I’m fairly good at moping; I won’t lie. But this was different. I’d been through heartbreak before, though nothing close. This was Motown type hurt, the kind where just rolling out of bed meant I’d won. There were a fair amount of days where feet and floor never met. Jimmy Ruffin once asked what becomes of the broken hearted. His question was rhetorical, but I would’ve appreciated an answer, however horrible. “Time,” that’s what most everyone said. All time did was make it worse. I might have cried for 11 months and 21 days straight. When the streak finally ended, I was part convinced I’d run out of tears. I hadn’t. My ducts just needed a breather between leaks.

I’d tried everything from smoking a ton of weed, to none at all. I changed my diet; lifted weights like I was to trying to fend off cellblock 4. Nothing. My friends were frustrated with me, and I with them. They thought my depression had dragged for too long. I argued you couldn’t put an expiry date on this kind of thing, this level of depth. In fairness to them, it did get dark. I talked about suicide a lot, though never with the intent of following through. I wouldn’t do that to my family and frankly, it takes a type of fortitude I don’t have. I was more the passive aggressive type. I’d go to bed hoping I wouldn’t wake up. When I did, I’d mutter a fuck or two and get on with my day.

One morning my phone vibrates, way too early. Vision blurry, I wipe the cold out my eye, to see who’s this texting me, and why. “You really need to move on. She’s seeing someone.” This was playing out like Song Cry, verse 3. I didn’t want to know; I didn’t need to know; but now I couldn’t unknow. The rest of the day was purposely hazy. I wandered. My mind did too. I need a mic. I need a mic. I need a mic. The thought became invasive, as I peppered expletives to break the monotony of a four-word loop. I need a fucking mic. Motherfuck, I need a mic. So I hopped on the magic box and shot off e-mails to local comedy clubs. Later that week, I got a call from Jason Hatrick. I had a spot at the Comedy Nest in 3 days.

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The lights were so damn bright. The nausea was a mix of first-time jitters and apprehension at sharing a piece of self so publicly. Ironically, the building that houses the Nest is called The Forum. I hopped off stage, shook a few hands, and jogged outside to compose myself. The whole experience was overwhelming, in ways comfortable and comforting. Time can seem elastic and that five minute set felt like both an eternity and a blur. I cried but felt safe. On the way back in, I realized that night marked the one year anniversary of the break-up. Pure happenstance. A few days later, I was up at McLean’s, and the week after, Burritoville. Eventually, Blue Dog and Shaika. Danger Dulgar. Le Bull. 902. People showed me dumb amounts of love and support.

“You got a lot of laughs tonight.” I’d told myself I didn’t care about the laughs, and a big part of me didn’t. In time, I realized I just didn’t care about their laughs. Hers is one of my favorite sounds, a booming belly burst that fills a room. That’s what I was chasing. Like if I told jokes that were funny enough, I’d somehow get to hear it again. That’s really all the fuck I was trying to do. But it never happened. It couldn’t happen. And that’s something I’ve needed to make peace with. The scariest part is I’m starting to forget – mostly the little things. I haven’t kept any photos and memories inevitably fade. I did buy some Shimizu SBs because she owned a pair. Copped them so I could picture her rock them. The sneakerhead in me is a closet masochist.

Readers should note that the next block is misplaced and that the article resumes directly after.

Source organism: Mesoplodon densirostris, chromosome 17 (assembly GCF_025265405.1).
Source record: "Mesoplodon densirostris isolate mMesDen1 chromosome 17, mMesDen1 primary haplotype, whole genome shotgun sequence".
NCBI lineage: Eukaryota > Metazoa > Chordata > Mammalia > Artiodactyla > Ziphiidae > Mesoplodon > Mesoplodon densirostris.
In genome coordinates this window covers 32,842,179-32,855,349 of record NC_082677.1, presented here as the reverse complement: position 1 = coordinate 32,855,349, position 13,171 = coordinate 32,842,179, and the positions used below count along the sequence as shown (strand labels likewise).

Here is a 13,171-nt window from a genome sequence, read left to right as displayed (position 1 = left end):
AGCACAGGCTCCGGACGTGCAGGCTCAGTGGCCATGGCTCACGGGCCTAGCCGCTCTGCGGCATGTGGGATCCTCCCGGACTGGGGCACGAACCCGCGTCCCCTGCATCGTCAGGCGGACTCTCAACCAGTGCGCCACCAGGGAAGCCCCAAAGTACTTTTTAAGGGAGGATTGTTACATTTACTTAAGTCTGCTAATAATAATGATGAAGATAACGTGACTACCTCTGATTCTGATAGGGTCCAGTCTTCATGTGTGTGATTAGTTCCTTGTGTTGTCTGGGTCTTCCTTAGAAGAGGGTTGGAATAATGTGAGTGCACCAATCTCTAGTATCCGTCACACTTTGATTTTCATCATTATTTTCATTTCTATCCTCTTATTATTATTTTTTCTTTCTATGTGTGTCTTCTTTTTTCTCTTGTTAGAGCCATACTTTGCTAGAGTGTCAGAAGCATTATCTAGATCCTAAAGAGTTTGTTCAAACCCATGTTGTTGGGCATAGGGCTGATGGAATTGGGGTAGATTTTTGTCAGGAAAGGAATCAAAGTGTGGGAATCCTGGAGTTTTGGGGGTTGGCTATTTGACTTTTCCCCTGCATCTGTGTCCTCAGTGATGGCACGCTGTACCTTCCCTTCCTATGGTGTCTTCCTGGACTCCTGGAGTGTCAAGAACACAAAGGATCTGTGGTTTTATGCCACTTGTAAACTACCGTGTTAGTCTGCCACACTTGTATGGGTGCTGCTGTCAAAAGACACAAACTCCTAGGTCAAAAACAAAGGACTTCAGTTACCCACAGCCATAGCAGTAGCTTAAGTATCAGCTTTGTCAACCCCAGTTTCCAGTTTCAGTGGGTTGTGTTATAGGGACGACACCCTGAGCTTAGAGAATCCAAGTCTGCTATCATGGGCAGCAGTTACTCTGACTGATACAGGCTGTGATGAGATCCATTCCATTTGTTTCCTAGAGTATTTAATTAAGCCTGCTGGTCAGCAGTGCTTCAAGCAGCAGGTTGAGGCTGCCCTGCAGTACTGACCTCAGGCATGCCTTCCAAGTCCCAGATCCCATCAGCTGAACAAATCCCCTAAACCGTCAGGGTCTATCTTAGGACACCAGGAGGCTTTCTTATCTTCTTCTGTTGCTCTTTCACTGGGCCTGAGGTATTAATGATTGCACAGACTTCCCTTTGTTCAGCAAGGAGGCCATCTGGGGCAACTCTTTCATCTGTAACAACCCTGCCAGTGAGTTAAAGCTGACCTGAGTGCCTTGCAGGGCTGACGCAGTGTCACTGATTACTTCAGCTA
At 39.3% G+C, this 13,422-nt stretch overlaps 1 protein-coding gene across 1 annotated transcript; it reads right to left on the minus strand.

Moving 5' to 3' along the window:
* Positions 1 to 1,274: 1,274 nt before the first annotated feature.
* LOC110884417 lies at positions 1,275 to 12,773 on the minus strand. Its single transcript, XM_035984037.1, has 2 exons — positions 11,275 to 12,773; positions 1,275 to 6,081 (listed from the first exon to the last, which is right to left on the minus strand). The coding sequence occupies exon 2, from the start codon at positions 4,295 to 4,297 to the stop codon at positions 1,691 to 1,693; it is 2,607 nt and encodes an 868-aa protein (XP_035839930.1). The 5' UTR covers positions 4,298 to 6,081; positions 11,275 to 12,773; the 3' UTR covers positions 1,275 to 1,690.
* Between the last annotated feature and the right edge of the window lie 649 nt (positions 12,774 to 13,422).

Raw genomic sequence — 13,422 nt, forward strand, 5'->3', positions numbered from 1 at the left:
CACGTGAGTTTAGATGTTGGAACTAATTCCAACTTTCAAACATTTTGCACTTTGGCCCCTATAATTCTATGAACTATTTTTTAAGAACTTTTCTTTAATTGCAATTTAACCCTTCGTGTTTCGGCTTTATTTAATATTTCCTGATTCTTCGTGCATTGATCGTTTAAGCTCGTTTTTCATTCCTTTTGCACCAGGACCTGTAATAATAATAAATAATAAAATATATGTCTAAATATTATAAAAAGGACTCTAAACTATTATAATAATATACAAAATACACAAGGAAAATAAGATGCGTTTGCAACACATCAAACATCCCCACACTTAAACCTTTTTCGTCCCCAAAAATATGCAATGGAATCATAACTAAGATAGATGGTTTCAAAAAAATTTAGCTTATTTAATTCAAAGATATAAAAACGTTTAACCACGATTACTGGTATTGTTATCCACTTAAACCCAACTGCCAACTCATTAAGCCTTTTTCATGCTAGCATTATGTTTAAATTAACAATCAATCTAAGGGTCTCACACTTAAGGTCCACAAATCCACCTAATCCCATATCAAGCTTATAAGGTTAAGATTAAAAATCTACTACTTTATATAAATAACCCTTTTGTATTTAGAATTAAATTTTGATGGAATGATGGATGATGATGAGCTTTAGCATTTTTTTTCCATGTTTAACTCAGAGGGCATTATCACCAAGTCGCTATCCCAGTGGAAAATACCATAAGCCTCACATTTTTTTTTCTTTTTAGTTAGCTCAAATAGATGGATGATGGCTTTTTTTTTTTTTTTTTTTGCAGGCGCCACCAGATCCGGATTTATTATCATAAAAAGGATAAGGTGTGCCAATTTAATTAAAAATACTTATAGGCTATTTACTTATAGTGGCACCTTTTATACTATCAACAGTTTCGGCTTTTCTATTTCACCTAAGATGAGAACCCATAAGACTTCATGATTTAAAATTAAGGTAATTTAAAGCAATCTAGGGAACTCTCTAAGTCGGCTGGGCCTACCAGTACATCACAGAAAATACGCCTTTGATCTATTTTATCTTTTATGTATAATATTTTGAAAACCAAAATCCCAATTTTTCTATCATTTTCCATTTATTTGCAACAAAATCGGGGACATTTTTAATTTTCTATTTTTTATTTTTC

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I don’t have grandiose ideas about stand-up. I’m 35 and never expected to be on stage. If this train comes to a screeching halt, it was still a deeply transformative ride. A friend once told me I love comedy so much because it changed my life. Probably somewhere between changed and saved. People have said some truly humbling things. I appreciate every word, but also know I’m far from funny. I’m not even the funniest in my circle of friends. A question that’s come up a few times is whether I’d move to Toronto. For what, more mics? A bigger stage? I’d be conceited to think I’m at that point in what I cringe to call my stand-up career. Even if I were, Montreal is home. This city has one hell of a comedy community and I’m blessed to be a part of it.

A year into stand-up, one of the many things I still can’t do is end sets. Thirty some years into writing, I can’t wrap up essays either. So here goes. You’ve all helped me in ways you’re probably not fully aware of – some of you with comedy, some of you with life, though the two aren’t mutually exclusive. I have a lot of love for and am sincerely indebted to all you beautiful motherfuckers: Paul Ash, G. H. B., Daniel Carin, Mike Carrozza and Mike Carrozza’s hugs, Scott Andrew Carter, Jeremy Dobski, Kris Dulgar, Elodie Dumortier, Will Flynn, Geena Grandeur, Jason Hatrick, Rashta Kruger, Reese Kuhar, Walter Lyng, Ellie MacDonald, Tommy Marshall, Morgan O’Shea, Dion Owen, Peter Radomsky, Chris Sandiford, Jon Selig, John St Godard, Jakub Stachursky, Shawn Stenhouse, “Hola” Venditto, Emma Wilkie, Leonard Yelle and every last audience member whose laugh wasn’t hers.

Now let’s get this.

The Comedyworks – Oct 16, 2015

About The Author

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Mobster Blogger

Big eared, big footed, but most of all big headed, Habib Siam is a stand-up comic in training. He is the creator and curator of a weekly multi-media sneaker documentary called C’mon Feet. The self-proclaimed chief of the grammar police parlayed his love for HBO’s The Wire into a Ph.D. in Education. An admitted basketball junkie, Habib is likely the only Memphis Grizzlies fan not from Tennessee.

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